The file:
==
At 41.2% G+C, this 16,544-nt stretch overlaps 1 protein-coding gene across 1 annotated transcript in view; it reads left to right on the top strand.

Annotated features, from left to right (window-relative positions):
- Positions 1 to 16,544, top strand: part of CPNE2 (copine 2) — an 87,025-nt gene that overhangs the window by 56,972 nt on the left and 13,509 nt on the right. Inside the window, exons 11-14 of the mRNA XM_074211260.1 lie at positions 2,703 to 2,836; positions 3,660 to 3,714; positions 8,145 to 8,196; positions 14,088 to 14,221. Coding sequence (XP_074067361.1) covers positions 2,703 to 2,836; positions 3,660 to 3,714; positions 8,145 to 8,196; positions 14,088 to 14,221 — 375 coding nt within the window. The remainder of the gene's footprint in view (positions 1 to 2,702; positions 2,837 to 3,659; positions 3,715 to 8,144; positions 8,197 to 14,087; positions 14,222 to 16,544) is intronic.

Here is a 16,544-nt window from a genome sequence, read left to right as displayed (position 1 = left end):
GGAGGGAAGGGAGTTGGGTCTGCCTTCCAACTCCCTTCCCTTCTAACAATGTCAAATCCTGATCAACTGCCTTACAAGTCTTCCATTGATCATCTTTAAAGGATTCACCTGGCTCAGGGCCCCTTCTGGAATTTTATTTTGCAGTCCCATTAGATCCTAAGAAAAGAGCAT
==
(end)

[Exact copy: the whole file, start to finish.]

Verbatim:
At 41.2% G+C, this 16,544-nt stretch overlaps 1 protein-coding gene across 1 annotated transcript in view; it reads left to right on the top strand.

Annotated features, from left to right (window-relative positions):
- Positions 1 to 16,544, top strand: part of CPNE2 (copine 2) — an 87,025-nt gene that overhangs the window by 56,972 nt on the left and 13,509 nt on the right. Inside the window, exons 11-14 of the mRNA XM_074211260.1 lie at positions 2,703 to 2,836; positions 3,660 to 3,714; positions 8,145 to 8,196; positions 14,088 to 14,221. Coding sequence (XP_074067361.1) covers positions 2,703 to 2,836; positions 3,660 to 3,714; positions 8,145 to 8,196; positions 14,088 to 14,221 — 375 coding nt within the window. The remainder of the gene's footprint in view (positions 1 to 2,702; positions 2,837 to 3,659; positions 3,715 to 8,144; positions 8,197 to 14,087; positions 14,222 to 16,544) is intronic.

Here is a 16,544-nt window from a genome sequence, read left to right as displayed (position 1 = left end):
GGAGGGAAGGGAGTTGGGTCTGCCTTCCAACTCCCTTCCCTTCTAACAATGTCAAATCCTGATCAACTGCCTTACAAGTCTTCCATTGATCATCTTTAAAGGATTCACCTGGCTCAGGGCCCCTTCTGGAATTTTATTTTGCAGTCCCATTAGATCCTAAGAAAAGAGCAT